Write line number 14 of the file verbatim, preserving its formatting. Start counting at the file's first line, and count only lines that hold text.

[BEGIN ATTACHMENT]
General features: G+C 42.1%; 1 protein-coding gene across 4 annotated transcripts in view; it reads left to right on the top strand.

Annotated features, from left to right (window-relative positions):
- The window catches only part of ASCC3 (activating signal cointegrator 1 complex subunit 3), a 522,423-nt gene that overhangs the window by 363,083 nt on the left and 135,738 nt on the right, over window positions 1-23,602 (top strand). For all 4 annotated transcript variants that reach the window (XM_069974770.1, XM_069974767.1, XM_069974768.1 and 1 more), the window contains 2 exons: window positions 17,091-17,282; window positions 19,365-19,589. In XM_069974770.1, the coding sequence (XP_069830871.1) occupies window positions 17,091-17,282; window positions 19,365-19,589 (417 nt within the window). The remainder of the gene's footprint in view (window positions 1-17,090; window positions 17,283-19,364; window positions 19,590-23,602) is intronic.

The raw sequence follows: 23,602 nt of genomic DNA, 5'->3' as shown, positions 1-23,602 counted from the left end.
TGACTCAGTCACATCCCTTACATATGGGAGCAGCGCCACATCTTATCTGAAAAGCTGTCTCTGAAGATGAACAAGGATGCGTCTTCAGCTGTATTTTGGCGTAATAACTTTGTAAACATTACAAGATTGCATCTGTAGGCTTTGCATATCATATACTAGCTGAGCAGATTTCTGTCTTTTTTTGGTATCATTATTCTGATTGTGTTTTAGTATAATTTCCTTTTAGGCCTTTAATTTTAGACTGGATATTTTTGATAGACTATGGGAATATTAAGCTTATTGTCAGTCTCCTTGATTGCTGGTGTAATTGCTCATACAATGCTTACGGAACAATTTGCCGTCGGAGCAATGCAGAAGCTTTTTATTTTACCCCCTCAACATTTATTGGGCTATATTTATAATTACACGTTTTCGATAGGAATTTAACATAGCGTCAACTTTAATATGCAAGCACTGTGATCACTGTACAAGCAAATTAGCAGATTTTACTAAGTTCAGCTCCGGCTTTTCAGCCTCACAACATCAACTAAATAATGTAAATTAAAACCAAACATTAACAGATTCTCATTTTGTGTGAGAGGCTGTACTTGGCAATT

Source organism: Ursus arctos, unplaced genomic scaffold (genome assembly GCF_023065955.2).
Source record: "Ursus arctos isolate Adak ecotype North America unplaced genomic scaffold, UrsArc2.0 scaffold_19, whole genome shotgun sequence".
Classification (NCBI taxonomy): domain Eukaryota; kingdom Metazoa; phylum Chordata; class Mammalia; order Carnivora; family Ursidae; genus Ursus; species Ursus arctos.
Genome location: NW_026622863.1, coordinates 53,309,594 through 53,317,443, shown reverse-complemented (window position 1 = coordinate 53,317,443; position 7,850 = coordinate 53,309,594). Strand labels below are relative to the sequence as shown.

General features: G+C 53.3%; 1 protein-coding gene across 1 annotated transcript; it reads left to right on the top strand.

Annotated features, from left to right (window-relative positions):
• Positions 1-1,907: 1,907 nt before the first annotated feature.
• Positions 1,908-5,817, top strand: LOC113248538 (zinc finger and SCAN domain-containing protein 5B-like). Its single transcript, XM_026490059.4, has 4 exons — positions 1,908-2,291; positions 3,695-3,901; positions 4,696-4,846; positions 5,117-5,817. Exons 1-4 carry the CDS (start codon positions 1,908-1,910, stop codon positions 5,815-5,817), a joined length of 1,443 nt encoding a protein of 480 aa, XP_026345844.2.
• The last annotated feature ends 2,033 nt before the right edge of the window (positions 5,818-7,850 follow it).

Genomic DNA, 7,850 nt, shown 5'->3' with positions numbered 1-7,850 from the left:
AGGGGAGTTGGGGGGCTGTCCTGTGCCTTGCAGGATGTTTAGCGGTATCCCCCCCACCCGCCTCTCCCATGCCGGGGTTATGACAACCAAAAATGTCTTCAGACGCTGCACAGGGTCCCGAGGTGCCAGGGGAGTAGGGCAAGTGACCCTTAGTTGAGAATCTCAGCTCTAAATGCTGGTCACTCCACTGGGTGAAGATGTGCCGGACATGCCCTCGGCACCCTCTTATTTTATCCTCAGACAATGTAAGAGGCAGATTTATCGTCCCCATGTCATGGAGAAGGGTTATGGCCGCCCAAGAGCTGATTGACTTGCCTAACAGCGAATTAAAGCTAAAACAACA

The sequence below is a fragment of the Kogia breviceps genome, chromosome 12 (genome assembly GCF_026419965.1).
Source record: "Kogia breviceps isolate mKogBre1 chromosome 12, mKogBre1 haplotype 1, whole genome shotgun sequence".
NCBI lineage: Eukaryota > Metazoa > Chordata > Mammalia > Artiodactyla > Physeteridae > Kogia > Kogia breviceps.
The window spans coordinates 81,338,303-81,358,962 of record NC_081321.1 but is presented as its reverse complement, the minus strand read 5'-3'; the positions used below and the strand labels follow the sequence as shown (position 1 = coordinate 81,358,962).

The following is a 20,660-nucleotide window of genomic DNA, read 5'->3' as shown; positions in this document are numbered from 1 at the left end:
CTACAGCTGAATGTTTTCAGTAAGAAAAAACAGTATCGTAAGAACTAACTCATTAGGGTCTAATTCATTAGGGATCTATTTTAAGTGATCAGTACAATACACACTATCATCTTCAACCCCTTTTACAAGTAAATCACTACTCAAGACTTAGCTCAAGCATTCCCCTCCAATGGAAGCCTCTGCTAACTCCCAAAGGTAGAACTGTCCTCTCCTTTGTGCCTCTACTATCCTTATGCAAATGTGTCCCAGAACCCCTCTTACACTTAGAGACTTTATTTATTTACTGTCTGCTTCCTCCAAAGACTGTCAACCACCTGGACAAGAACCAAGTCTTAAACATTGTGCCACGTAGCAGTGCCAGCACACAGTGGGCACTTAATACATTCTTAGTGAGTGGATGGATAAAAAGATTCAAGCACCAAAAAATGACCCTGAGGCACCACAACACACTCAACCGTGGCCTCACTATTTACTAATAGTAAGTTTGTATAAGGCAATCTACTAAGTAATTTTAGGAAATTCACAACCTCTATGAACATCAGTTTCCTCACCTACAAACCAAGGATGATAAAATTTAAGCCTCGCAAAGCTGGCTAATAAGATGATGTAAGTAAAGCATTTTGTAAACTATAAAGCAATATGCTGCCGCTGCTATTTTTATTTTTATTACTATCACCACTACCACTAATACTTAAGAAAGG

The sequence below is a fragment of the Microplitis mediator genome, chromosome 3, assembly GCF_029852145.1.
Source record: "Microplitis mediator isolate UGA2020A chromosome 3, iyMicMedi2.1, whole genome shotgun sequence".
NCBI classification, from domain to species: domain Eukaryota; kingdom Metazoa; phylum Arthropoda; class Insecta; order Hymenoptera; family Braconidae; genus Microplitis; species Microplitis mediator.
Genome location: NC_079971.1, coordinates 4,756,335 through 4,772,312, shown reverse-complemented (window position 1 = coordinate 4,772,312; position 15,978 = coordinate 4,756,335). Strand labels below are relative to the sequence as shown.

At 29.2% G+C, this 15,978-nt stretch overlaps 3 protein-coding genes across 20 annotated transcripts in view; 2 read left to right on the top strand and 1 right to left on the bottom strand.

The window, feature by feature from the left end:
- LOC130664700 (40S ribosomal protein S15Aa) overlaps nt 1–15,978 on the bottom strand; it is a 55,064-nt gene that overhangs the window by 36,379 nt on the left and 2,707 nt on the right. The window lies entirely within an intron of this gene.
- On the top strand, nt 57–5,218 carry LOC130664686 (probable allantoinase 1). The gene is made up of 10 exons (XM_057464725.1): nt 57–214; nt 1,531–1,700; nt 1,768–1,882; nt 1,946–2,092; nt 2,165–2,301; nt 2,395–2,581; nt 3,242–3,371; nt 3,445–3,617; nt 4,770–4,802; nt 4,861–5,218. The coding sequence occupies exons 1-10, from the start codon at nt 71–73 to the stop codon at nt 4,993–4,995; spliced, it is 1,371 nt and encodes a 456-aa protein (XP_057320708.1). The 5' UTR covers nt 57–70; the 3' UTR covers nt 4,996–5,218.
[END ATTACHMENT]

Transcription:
• The last annotated feature ends 2,033 nt before the right edge of the window (positions 5,818-7,850 follow it).